While there is only one human activity more social than eating together, solo meals are part and parcel of the…
To make a magnificent t-bone steak for one, you will need:
One t-bone steak (with a bit of fat)
Freshly ground black pepper
This is the shortest ingredient list in the long history of this column.
While there is only one human activity more social than eating together, solo meals are part and parcel of the veld experience. Whether camping, hunting or fishing a person needs the pleasure of a good meal, easy to cook and a joy to eat. Since our ancestors made their way out of the Sterkfontein Caves a nice piece of well-trimmed mammal grilled over a fire has been, and continues to be, the only way to go.
The big deal here is the careful limitation of the fat load. Not all of it is removed since part of this cooking procedure demands it. As sodium is a very good chemical to limit, I prefer to leave my meat unsalted. All I use is a liberal application of coarse black pepper, freshly ground.
This brings us to the fire. You can make a traditional three-stone hearth, using branches you forage yourself and taking care to prevent a veld fire. Alternatively you can do as I did and make use of the brilliant, expensive but unequalled technology of the multi-fueled MSR Dragonfly (and no, this isn’t an advertisement). I own and paid for this beast myself. Rumour has it that the design is US Army military spec, which may explain the multi-fuel capacity. I have tried it on Jet A1 which produced one hell of a lot of soot. I now stick to benzene, which burns almost as clean as gas.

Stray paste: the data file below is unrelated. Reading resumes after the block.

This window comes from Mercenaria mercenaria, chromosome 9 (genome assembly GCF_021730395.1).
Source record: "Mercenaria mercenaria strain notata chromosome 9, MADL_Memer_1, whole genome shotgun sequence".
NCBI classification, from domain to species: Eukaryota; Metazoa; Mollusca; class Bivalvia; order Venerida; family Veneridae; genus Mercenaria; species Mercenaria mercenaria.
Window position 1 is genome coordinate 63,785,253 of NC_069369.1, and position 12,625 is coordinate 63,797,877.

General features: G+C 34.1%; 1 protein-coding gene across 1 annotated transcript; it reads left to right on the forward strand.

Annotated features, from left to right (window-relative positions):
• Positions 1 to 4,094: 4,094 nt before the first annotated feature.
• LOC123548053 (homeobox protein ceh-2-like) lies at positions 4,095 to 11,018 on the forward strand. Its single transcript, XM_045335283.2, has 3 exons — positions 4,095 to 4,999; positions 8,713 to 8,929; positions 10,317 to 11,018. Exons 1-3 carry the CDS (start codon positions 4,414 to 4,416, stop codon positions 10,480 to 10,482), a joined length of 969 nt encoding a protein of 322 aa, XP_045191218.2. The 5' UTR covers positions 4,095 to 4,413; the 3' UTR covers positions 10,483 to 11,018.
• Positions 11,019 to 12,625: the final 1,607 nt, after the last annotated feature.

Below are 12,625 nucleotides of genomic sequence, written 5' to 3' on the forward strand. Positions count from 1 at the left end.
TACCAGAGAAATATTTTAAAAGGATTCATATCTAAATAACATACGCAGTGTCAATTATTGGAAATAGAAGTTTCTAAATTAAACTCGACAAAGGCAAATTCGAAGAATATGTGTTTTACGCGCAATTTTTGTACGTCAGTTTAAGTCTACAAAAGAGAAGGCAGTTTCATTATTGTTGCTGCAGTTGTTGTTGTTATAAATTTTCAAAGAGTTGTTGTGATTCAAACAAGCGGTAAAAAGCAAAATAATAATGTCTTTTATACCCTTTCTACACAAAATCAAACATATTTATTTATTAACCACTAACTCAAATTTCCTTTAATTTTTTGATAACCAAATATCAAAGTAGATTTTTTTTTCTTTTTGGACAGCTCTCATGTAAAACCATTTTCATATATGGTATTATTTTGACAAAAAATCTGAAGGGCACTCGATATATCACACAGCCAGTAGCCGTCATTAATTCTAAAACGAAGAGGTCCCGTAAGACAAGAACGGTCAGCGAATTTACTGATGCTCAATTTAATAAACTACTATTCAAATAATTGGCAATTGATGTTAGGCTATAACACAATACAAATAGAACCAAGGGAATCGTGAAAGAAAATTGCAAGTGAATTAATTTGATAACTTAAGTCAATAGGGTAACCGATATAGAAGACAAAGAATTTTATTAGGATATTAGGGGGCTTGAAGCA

Operating the stove requires a full understanding of the owner’s manual, otherwise you get a pillar of flame second only to the dramatic effects mentioned in Exodus. But what you do get as a veld cook is brilliant high heat unaffected by altitude and a highly variable throttle which winds all the way down to the slowest slow simmer.
OK. Enough with the technology. Time to eat. Set up your heat source of choice and place a simple frying pan over the flame. Let it heat up for three or four minutes then hold the lightly peppered steak vertically in the pan, fat strip down. A few minutes of this will render the fat, producing a useful lubricant for the rest of the braai procedure. This uncivilized caveman likes his meat very, very rare. Normal diners should grill the steak for two to three minutes per side, turning it once. Don’t pierce the meat with a fork; rather use the fork or knife as a lever to flip the meat over.
If by chance you happen to find a tomato in your backpack, cut it in half and grill it cut-side-down in the juices left. A tiny pinch of brown sugar in the middle of each hemisphere cuts the acidity without overtly sweetening the tomato. This is pretty damn straightforward. But cooking can be real simple. All it takes is good planning and the very best raw ingredients. – David Basckin
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